How common are cardiac shunts?

Cardiac shunts are the most common type of congenital heart defect. About 1 in every 100 babies are born with a congenital heart defect.

Symptoms and Causes

What causes a cardiac shunt?

Sometimes, cardiac shunts have a genetic component. You may have a cardiac shunt due to a change (mutation) in a specific gene. For example, up to half of people born with Down syndrome also have a type of cardiac shunt.

Some factors during pregnancy can also affect the chances of having a baby with a cardiac shunt. Babies have a higher risk of a cardiac shunt if their birthing parent had:


What are the symptoms of a cardiac shunt?

Cardiac shunt symptoms can vary significantly. Left-to-right shunts often don’t cause any symptoms until you’re a teenager or adult. When symptoms develop, they may include:

Over time, left-to-right shunts may cause pulmonary hypertension (high blood pressure in your pulmonary arteries).

In right-to-left shunts, babies usually have symptoms that start early. One of the most common symptoms of a right-to-left shunt is a baby that looks blue (cyanosis). Other symptoms include:

  • Clubbed fingers or toenails.
  • Coughing up blood (hemoptysis).
  • Poor weight gain.
  • Shortness of breath (dyspnea).
  • Repeat infections.

Diagnosis and Tests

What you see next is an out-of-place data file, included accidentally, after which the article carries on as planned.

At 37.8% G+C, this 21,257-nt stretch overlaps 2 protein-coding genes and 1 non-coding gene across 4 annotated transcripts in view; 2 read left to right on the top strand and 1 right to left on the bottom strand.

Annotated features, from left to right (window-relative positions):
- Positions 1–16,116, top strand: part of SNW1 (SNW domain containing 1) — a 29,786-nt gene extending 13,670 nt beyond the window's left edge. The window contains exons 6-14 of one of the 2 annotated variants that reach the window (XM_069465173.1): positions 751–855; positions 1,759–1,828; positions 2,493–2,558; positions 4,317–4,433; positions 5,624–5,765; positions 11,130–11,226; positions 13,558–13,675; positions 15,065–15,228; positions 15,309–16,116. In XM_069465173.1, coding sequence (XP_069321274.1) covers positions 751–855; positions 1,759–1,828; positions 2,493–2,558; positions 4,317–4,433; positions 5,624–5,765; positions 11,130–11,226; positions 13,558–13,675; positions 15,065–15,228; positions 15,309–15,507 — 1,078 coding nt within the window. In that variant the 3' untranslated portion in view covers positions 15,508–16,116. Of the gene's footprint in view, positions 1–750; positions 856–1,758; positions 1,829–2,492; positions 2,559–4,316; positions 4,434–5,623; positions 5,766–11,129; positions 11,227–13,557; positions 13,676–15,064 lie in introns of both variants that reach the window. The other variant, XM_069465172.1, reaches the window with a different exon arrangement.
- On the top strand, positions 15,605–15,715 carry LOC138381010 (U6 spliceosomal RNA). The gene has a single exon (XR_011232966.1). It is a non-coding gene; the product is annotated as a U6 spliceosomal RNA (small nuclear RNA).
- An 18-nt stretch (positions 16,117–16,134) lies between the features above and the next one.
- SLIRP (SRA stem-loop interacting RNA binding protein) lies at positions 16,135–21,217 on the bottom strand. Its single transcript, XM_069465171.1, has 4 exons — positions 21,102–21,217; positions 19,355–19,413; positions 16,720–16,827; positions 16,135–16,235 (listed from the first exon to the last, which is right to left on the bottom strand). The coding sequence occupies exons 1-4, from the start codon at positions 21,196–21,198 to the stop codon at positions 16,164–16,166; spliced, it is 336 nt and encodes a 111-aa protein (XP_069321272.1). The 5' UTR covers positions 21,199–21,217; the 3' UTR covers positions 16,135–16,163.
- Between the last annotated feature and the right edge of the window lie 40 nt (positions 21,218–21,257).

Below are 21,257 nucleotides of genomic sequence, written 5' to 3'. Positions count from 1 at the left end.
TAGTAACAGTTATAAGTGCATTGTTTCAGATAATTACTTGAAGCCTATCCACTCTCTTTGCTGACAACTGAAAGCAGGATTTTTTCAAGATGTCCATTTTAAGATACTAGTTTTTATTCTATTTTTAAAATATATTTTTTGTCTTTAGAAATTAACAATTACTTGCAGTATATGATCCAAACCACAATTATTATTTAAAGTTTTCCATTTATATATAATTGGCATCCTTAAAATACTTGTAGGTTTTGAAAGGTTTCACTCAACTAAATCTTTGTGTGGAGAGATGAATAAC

How is a cardiac shunt diagnosed?

To diagnose a cardiac shunt, your healthcare provider may use tests such as a:

  • Blood test: Blood tests look for changes in your red blood cells.
  • Imaging tests: A chest X-ray or CT scan looks for physical changes to your heart’s shape.
  • Echocardiogram: An echocardiogram looks at your heart’s structure and function.
  • Electrocardiogram (EKG): An electrocardiogram (EKG) looks for signs of pulmonary hypertension or other issues.
  • Cardiac catheterization: Cardiac catheterizationassesses the pressure in each heart chamber. You may need cardiac catheterization to determine the need for surgery, or if your provider has already recommended surgery to treat the shunt.

Management and Treatment

How is a cardiac shunt treated?

Cardiac shunt treatment varies depending on symptoms and severity. Small shunts may clear up (resolve) without treatment. Your healthcare provider may operate on a larger shunt to redirect blood flow. Common heart shunt surgeries include:

  • Norwood procedure: This is an open-heart surgery typically done on newborns. Surgeons create a larger aorta and redirect blood flow. After surgery, the right ventricle can do all the work of pumping blood out to the body.
  • Glenn procedure: Your surgeon redirects blood flow, so blood coming from your body goes directly to your lungs.